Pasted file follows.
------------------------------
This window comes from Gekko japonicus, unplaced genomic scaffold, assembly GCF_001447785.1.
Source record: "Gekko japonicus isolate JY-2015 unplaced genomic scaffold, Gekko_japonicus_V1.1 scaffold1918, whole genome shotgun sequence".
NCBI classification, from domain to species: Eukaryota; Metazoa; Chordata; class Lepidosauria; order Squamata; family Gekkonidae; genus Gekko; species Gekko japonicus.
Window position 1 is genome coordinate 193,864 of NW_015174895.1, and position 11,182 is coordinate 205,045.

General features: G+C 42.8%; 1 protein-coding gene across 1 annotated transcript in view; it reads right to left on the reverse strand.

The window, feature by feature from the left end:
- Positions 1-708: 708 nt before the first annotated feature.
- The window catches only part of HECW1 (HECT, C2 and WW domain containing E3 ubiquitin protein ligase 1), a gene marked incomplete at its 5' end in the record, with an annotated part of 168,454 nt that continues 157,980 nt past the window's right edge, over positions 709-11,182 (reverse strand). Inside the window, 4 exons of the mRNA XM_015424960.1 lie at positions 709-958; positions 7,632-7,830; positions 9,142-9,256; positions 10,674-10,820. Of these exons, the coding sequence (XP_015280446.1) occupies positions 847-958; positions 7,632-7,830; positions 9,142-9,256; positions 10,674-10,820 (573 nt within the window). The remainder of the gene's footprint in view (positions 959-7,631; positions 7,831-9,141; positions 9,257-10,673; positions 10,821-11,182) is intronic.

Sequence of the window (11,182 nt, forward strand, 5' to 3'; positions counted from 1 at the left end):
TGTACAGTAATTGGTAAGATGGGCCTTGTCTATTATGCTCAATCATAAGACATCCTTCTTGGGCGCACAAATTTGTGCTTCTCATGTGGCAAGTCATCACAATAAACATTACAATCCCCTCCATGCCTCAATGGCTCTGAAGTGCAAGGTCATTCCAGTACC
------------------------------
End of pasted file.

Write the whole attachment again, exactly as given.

This window comes from Gekko japonicus, unplaced genomic scaffold, assembly GCF_001447785.1.
Source record: "Gekko japonicus isolate JY-2015 unplaced genomic scaffold, Gekko_japonicus_V1.1 scaffold1918, whole genome shotgun sequence".
NCBI classification, from domain to species: Eukaryota; Metazoa; Chordata; class Lepidosauria; order Squamata; family Gekkonidae; genus Gekko; species Gekko japonicus.
Window position 1 is genome coordinate 193,864 of NW_015174895.1, and position 11,182 is coordinate 205,045.

General features: G+C 42.8%; 1 protein-coding gene across 1 annotated transcript in view; it reads right to left on the reverse strand.

The window, feature by feature from the left end:
- Positions 1-708: 708 nt before the first annotated feature.
- The window catches only part of HECW1 (HECT, C2 and WW domain containing E3 ubiquitin protein ligase 1), a gene marked incomplete at its 5' end in the record, with an annotated part of 168,454 nt that continues 157,980 nt past the window's right edge, over positions 709-11,182 (reverse strand). Inside the window, 4 exons of the mRNA XM_015424960.1 lie at positions 709-958; positions 7,632-7,830; positions 9,142-9,256; positions 10,674-10,820. Of these exons, the coding sequence (XP_015280446.1) occupies positions 847-958; positions 7,632-7,830; positions 9,142-9,256; positions 10,674-10,820 (573 nt within the window). The remainder of the gene's footprint in view (positions 959-7,631; positions 7,831-9,141; positions 9,257-10,673; positions 10,821-11,182) is intronic.

Sequence of the window (11,182 nt, forward strand, 5' to 3'; positions counted from 1 at the left end):
TGTACAGTAATTGGTAAGATGGGCCTTGTCTATTATGCTCAATCATAAGACATCCTTCTTGGGCGCACAAATTTGTGCTTCTCATGTGGCAAGTCATCACAATAAACATTACAATCCCCTCCATGCCTCAATGGCTCTGAAGTGCAAGGTCATTCCAGTACC